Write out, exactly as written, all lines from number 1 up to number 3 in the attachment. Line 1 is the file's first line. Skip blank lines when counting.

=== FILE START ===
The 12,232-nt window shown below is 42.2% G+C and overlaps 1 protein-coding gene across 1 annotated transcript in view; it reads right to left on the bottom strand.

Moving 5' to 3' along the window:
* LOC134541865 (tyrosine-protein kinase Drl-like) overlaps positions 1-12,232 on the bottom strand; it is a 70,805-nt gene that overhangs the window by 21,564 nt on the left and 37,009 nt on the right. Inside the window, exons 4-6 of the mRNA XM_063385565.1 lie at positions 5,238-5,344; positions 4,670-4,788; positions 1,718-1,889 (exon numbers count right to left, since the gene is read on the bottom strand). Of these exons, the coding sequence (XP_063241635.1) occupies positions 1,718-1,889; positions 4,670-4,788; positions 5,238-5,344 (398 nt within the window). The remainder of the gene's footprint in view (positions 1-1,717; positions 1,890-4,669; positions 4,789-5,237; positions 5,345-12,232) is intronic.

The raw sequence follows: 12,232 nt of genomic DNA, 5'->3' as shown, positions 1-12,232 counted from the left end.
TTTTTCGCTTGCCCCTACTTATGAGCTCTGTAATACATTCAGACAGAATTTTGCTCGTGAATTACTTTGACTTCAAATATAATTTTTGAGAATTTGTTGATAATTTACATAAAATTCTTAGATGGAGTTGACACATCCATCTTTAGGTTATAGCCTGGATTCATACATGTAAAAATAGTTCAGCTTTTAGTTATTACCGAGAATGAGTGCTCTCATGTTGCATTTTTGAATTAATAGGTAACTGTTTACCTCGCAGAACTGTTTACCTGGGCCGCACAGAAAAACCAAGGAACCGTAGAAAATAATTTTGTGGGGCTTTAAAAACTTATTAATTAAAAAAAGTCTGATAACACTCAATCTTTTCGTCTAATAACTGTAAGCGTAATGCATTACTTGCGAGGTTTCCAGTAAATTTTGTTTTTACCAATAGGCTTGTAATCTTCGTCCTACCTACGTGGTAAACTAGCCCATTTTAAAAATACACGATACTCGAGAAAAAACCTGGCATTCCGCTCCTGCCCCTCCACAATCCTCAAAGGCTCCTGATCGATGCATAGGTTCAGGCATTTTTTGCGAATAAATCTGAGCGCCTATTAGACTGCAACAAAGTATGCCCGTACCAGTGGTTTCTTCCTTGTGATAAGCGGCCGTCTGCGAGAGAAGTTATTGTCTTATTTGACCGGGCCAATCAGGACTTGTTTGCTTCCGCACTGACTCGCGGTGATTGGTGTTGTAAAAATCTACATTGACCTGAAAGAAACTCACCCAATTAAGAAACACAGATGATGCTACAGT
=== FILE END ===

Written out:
The 12,232-nt window shown below is 42.2% G+C and overlaps 1 protein-coding gene across 1 annotated transcript in view; it reads right to left on the bottom strand.

Moving 5' to 3' along the window:
* LOC134541865 (tyrosine-protein kinase Drl-like) overlaps positions 1-12,232 on the bottom strand; it is a 70,805-nt gene that overhangs the window by 21,564 nt on the left and 37,009 nt on the right. Inside the window, exons 4-6 of the mRNA XM_063385565.1 lie at positions 5,238-5,344; positions 4,670-4,788; positions 1,718-1,889 (exon numbers count right to left, since the gene is read on the bottom strand). Of these exons, the coding sequence (XP_063241635.1) occupies positions 1,718-1,889; positions 4,670-4,788; positions 5,238-5,344 (398 nt within the window). The remainder of the gene's footprint in view (positions 1-1,717; positions 1,890-4,669; positions 4,789-5,237; positions 5,345-12,232) is intronic.